Coach Pat Shurmur had just finished his news conference following the 25-15 loss to the Ravens on Nov. 4. He entered the spacious locker room and began the long walk to his office that would take him past players in various states of dress, disappointment and discomfort (read: pain).
New CEO Joe Banner emerged from a room to the left. Shurmur spotted him, returned his focus to the front and continued on his path.
Sounds like the plan for the rest of the season.
New owner Jimmy Haslam and Banner will spend the next seven weeks evaluating every phase of the organization, and Shurmur is first on the list. They swear they have open minds and may retain Shurmur, so a lot is riding on the final stretch, even if the playoffs are all but out of the picture.
“I know what the areas of decision are. But I don’t know what the decisions are,” Banner said last week.
The Browns reached the bye with a 2-7 record. It’s the outcome experts expected, but the manner in which they arrived surprised some.
Despite having 17 rookies, the Browns have been in all but one of the games late. The lone blowout — 41-27 to the Giants — began with a 14-0 lead, then saw an epic four-minute implosion at the end of the second quarter.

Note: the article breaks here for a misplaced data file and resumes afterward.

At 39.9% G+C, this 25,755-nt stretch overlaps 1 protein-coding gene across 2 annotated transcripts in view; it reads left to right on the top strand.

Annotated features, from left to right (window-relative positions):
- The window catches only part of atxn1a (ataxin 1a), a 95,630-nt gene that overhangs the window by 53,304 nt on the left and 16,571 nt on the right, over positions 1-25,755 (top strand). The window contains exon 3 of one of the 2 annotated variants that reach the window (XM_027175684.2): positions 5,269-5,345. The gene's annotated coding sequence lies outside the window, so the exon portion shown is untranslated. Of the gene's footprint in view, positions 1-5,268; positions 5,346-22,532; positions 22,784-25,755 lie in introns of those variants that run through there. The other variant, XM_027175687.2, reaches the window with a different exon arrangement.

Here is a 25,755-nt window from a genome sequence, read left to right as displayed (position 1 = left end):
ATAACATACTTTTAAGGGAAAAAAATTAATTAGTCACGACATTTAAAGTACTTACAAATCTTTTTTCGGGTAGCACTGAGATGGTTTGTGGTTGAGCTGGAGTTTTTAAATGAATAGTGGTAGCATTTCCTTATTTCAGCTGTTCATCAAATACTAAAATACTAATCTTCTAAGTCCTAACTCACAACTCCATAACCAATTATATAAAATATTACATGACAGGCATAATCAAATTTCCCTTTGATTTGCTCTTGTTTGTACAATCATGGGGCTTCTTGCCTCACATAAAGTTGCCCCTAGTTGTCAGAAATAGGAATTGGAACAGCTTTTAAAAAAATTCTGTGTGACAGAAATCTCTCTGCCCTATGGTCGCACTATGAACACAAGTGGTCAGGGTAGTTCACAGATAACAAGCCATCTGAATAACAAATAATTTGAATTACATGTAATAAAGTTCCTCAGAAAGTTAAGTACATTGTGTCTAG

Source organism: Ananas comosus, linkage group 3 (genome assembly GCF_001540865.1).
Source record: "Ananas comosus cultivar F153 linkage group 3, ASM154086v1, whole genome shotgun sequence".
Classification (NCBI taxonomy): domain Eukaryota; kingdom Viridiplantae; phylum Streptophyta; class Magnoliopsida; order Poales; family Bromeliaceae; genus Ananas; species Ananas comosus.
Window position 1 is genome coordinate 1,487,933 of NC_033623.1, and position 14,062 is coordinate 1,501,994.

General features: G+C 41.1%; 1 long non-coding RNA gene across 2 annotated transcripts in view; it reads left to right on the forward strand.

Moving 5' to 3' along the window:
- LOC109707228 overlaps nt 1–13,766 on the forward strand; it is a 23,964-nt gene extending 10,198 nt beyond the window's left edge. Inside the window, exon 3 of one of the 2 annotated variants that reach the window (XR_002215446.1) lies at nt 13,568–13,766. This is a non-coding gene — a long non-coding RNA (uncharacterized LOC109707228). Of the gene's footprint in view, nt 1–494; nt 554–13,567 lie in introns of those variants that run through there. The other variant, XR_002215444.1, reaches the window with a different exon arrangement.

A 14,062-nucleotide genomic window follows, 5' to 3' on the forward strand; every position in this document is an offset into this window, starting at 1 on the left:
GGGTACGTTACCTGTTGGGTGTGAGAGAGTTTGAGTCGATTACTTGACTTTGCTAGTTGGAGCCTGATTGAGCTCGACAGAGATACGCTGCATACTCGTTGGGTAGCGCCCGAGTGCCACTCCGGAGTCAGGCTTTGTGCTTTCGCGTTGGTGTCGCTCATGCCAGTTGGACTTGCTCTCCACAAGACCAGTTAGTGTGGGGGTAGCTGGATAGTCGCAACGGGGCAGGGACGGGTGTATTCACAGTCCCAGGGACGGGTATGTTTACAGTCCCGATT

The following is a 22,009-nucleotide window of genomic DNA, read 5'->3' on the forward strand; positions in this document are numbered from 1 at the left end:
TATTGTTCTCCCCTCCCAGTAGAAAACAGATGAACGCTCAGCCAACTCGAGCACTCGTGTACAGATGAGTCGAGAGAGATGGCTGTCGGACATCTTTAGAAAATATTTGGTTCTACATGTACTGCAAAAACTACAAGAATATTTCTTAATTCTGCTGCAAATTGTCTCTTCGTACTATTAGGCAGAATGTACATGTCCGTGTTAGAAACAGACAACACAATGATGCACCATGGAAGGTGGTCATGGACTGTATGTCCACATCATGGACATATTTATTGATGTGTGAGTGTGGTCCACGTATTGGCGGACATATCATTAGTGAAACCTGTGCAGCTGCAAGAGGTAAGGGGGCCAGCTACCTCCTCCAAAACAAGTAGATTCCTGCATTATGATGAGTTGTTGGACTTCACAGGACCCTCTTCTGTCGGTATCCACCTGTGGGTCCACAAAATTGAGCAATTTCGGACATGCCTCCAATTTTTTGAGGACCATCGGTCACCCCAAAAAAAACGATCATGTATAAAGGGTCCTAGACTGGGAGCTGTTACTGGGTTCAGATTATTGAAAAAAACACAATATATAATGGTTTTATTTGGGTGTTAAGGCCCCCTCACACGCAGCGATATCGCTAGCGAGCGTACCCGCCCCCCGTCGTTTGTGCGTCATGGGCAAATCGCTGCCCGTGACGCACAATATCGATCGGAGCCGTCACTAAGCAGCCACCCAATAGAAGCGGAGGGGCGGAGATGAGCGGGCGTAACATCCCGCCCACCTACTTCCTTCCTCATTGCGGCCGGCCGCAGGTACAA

The NFL prides itself on tight games and fantastic finishes, so hanging around isn’t an accomplishment in itself. But the Browns have been able to match talent with their opponents.
The missing piece — and it’s a mammoth one — has been the inability to finish. Much of that can be blamed on the team’s inexperience. With more than half a season under their belts, Cleveland’s rookies should be ready to take the next step and complete some wins.
From the start of the season, the Browns looked like a team that would stumble early, gets its footing and be up to speed in November and December. It’s Shurmur’s job to make sure the last part of the progression is realized.
“We as a team, everybody included, need to find a way to finish with a victory,” Shurmur said. “I think once you do it once, it repeats itself.”
Shurmur, who’s 6-19 in his two years, was dealt a difficult hand. The announcement of the sale to Haslam came at the opening of training camp, and uncertainty has hung over the organization since. That was the latest obstacle for a guy that inherited a 4-12 team and bought into a four- or five-year plan.
“You want to build a team that’s a consistent winner and sometimes building is painful,” Shurmur said. “Trust me on that.
“I’ve just got to keep driving the team and fighting to get victories and that’s my little world.”